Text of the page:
Jane Smiley is a Pulitzer Prize-winning American novelist.Born in Los Angeles, California, Smiley grew up in Webster Groves, Missouri, a suburb of St. Louis, and graduated from John Burroughs School. She obtained a A.B. at Vassar College, then earned a M.F.A. and Ph.D. from the University of Iowa. While working towards her doctorate, she also spent a year studying in Iceland as a Fulbright Scholar. From 1981 to 1996, she taught at Iowa State University. Smiley published her first novel, Barn Blind, in 1980, and won a 1985 O. Henry Award for her short story “Lily”, which was published in The Atlantic Monthly. Her best-selling A Thousand Acres, a story based on William Shakespeare’s King Lear, received the Pulitzer Prize for Fiction in 1992. It was adapted into a film of the same title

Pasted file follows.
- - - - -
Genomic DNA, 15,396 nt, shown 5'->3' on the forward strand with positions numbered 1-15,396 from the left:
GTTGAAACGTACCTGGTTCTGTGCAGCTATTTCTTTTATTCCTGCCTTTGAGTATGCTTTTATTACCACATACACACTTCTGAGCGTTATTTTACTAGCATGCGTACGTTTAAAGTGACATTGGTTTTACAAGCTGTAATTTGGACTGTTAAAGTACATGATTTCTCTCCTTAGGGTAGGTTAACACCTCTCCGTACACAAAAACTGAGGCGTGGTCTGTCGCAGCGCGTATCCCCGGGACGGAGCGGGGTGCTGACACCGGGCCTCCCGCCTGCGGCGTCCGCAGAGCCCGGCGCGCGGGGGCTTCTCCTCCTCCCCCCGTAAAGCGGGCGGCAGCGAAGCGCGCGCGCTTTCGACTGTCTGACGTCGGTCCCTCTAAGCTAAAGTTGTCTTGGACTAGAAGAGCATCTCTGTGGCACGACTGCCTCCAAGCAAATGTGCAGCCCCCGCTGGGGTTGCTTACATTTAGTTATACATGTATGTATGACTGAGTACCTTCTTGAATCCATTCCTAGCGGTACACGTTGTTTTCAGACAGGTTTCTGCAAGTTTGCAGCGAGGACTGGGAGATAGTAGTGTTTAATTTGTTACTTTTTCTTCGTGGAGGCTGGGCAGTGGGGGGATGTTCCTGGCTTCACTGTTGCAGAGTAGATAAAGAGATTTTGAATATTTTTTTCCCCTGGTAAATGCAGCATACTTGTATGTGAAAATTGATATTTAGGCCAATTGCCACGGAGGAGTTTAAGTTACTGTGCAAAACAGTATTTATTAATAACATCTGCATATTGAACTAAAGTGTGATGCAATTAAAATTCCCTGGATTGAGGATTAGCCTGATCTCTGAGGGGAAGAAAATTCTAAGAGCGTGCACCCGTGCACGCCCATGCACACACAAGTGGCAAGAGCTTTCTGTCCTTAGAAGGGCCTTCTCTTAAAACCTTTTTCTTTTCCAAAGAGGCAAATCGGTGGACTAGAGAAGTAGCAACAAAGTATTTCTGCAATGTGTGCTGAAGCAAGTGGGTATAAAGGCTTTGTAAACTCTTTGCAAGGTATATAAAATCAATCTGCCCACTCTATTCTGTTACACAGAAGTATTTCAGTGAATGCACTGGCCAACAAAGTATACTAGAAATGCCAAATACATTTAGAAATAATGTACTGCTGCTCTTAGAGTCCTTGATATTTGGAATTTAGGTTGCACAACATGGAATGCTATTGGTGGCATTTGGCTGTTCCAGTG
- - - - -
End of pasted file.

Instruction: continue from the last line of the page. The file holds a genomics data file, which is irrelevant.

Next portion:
in 1997. In 1995 she wrote her sole television script produced, for an episode of Homicide: Life on the Street. Her novella The Age of Grief was made into the 2002 film The Secret Lives of Dentists.Thirteen Ways of Looking at the Novel (2005), is a non-fiction meditation on the history and the nature of the novel, somewhat in the tradition of E. M. Forster’s seminal Aspects of the Novel, that roams from eleventh century Japan’s Murasaki Shikibu’s The Tale of Genji to twenty-first century Americans chick lit.In 2001, Smiley was elected a member of The American Academy of Arts and Letters.